Jake Wilson’s size as a young kid naturally translated to him playing as a lineman when he first stepped on the football field. Only so many kids can be the ones who get the majority of carries or passes thrown their direction.
Johnny Schwarz, one of several teammates for Shoreham-Wading River who grew up together playing Pee Wee football, recalled how when the team needed a key run, they would turn to Wilson.
“We’d give it to him right up the middle and he’d just run people over,” Schwarz said.
On Saturday afternoon, in his final high school football game, it was a flashback to those days on the youth field as Wilson — now 6-foot-1, 210 pounds — put together a remarkable four touchdown performance to lift the Wildcats to the Conference IV title.
Wilson, who steamrolled his way to three goal-line touchdowns, effectively sealed the game when he broke a 50-yard run late in the fourth quarter as SWR defeated Mount Sinai, 34-20, at Thomas Cutinella Memorial Field.
“Absolute animal, kid can’t be stopped,” said senior quarterback Chris Visintin.
It was a career high in touchdowns for Wilson, who spent nearly the entirety of his varsity career as the player helping carve open holes for other runners.
The win capped an undefeated season for the Wildcats (7-0), who dominated all throughout the delayed and pandemic-abbreviated spring season. SWR won its third straight county title — all against Mount Sinai — and have now won six of the last seven starting with the program’s first title in 2014.
In any other year, the county championship would have been played at Stony Brook University on a typically chilly late November day. Instead, the Wildcats won on their home field on a gorgeous 70-degree day.
“I was telling my dad this morning, we’re playing football in the middle of April in lacrosse season,” Schwarz said. “It’s so crazy. Like a year ago today, I would have never thought we’d be playing football in the middle of April.”
The unusual season and circumstances didn’t damper the accomplishment for a veteran team that arrived at the first practice in March prepared for what was to come. In the fall, players got together to run 7-on-7 drills, even with the uncertainty of whether the seniors would ever get one more shot.
Then the text message arrive in late winter from their coach: The season was on.
“I’ve been playing football with these boys for 8-10 years, and I’m just blessed to go out with a win,” Wilson said.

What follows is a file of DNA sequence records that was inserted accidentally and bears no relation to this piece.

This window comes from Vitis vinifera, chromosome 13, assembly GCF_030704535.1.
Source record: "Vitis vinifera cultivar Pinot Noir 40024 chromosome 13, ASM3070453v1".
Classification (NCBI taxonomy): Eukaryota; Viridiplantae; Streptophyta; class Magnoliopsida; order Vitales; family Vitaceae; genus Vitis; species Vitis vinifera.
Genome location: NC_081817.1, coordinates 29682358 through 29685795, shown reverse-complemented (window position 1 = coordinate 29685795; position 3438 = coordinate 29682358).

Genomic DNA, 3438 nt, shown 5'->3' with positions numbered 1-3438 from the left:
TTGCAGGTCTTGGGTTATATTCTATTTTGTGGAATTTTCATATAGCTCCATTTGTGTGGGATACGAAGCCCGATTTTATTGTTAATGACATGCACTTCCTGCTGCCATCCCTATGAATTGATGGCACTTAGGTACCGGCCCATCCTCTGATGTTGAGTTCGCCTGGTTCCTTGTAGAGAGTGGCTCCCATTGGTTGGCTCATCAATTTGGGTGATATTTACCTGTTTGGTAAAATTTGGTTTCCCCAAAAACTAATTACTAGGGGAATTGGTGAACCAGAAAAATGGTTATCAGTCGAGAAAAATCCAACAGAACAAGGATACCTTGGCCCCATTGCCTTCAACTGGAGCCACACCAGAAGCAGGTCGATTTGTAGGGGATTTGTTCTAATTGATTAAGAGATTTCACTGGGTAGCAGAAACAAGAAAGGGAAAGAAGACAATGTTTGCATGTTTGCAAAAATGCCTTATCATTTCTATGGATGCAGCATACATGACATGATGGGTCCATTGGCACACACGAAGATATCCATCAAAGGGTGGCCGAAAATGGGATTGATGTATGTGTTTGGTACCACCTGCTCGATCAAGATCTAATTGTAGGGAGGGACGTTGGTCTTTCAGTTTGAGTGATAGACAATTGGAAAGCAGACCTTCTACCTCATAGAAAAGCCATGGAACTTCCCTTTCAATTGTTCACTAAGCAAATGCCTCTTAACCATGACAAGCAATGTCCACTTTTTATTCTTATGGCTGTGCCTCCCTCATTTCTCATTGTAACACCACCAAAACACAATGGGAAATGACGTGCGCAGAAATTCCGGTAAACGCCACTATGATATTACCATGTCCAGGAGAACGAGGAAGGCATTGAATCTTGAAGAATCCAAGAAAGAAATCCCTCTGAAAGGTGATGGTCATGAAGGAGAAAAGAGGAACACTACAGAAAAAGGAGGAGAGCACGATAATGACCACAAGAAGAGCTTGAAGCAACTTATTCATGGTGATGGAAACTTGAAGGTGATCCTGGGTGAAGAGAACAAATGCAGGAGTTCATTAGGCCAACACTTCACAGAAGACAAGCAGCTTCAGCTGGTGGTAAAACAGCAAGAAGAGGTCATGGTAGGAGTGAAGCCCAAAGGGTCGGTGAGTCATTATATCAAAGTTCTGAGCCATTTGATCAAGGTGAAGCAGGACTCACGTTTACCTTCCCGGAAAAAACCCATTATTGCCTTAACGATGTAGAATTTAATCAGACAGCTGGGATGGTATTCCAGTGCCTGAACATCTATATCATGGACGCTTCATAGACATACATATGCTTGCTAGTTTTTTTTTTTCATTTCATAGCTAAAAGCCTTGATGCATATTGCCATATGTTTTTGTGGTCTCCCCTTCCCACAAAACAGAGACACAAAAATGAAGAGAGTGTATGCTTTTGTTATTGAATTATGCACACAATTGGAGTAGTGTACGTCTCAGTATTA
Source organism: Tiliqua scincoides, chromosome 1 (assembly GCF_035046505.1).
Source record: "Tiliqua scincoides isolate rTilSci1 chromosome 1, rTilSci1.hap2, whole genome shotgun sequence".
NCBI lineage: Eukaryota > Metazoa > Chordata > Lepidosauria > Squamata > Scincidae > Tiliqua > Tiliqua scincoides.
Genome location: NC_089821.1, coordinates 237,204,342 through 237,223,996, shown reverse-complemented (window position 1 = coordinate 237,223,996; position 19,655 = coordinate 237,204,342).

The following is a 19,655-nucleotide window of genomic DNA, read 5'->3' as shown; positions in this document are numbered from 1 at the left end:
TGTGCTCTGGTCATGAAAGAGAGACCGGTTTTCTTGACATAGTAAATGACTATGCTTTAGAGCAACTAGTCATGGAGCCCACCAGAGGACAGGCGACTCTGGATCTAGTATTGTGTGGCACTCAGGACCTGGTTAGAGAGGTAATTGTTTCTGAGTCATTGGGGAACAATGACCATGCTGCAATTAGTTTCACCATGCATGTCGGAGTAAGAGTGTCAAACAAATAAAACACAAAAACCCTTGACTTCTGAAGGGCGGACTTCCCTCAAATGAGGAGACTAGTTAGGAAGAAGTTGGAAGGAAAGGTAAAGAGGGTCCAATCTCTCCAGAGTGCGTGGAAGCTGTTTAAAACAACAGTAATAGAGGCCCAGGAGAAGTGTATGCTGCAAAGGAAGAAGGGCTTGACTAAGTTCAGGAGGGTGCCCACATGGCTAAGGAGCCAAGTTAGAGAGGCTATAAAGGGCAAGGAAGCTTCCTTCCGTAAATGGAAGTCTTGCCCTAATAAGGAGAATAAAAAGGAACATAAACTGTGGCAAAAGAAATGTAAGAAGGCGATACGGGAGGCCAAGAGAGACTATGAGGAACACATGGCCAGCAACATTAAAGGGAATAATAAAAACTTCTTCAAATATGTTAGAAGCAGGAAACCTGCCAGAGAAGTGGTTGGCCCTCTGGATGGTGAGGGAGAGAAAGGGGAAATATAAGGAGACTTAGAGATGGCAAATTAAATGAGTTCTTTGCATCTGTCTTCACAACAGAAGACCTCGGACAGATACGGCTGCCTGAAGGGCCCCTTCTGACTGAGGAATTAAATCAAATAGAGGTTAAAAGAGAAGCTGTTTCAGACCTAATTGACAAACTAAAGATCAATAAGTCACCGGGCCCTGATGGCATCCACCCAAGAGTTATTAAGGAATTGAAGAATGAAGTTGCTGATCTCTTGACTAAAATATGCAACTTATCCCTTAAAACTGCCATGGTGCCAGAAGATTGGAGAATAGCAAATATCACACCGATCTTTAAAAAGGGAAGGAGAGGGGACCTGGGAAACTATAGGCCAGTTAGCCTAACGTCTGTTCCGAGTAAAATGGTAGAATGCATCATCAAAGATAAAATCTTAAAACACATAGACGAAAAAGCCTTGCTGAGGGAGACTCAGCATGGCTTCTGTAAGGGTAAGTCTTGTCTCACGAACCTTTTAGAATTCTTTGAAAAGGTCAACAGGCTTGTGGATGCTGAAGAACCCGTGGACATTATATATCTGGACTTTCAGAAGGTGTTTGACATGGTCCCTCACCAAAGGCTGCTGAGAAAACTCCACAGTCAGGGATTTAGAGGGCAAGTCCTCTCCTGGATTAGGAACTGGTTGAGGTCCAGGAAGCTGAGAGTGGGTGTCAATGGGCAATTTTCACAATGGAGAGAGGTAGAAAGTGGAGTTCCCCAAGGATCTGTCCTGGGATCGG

Wilson, who’s listed as an H-back on the roster for offense, can do it all. Even after scoring touchdowns, he didn’t come off the field for a breather, but rather got right into formation to line up to block on the extra point. He doesn’t miss a snap on defense, either.
Wilson scored on a 4-yard run early in the fourth quarter to put the Wildcats ahead 27-14. After both teams traded possessions, the Mustangs (3-2) rallied with an impressive drive, capped by a fourth-and-goal touchdown pass from quarterback Joseph Spallina to Gavin Takacs from 17 yards out.
And with 3:52 left, the Wildcats’ lead was trimmed to 27-20.
After the Wildcats recovered an onside kick, Wilson immediately got to work, ripping off the 50-yard run on the first play of the drive.
“The hole was closed so I bounced it outside and kept going for extra yards and got lucky,” Wilson said.
The Wildcats had a balanced attack on offense with five players getting at least six carries. Visintin opened the scoring with a 33-yard touchdown run on the first possession of the game to cap a 13-play drive. Senior David Tedesco carried the ball early and junior Max Barone chipped picked up more of the load in the second half.
But when the Wildcats got within the red zone, it was the Wilson show. He scored from 1-yard out and 2-yards out for his first two scores.
“It’s his turn,” SWR coach Aden Smith said of Wilson’s evolving role on the offense. “He’s a senior, our best player. Good coaching is giving the ball to your best player. It makes you look like a good coach.”
Still, the Wildcats rarely relied on Wilson this season in the running game. His offensive playmaking was more reserved for the passing game when he wasn’t otherwise blocking.
“The credit all goes to the line,” Wilson said, echoing a statement usually said in reference to him as a blocker. “Without them, I wouldn’t be in the spot I am right now.”
The Wildcats found themselves in a unique situation at halftime when the game was tied at 14. The Wildcats had dominated so much in every other game, they never found themselves in a close game in the second half.
The Wildcats shut out the Mustangs in their first meeting in mid-March, but the Mustangs were missing several key players that game due to COVID protocols.
The Mustangs had some success throwing the ball as Spallina threw for a pair of scores. The Wildcats had the advantage in the trenches, making it difficult for Mount Sinai to break big runs in the ground game.
“We just knew we had to come out fired up,” Visintin said of their mentality at halftime. “Stick to our fundamentals.”
The typical pomp and circumstance that comes with a county title was slightly muted. After shaking hands with their opponent, the Wildcats turned to head toward the end zone where they typically gather for the postgame talk from the coaches. Athletic director Mark Passamonte reminded the players to gather at midfield so he could hand the captains the championship plaque.
On the field where their season began, the Wildcats smiled, cheered and cherished the moment to be champions once again.
Afterward, Smith couldn’t help but wonder what else the team could have accomplished in the Long Island Championships.
“It’s too bad there’s not one more game to play,” he said.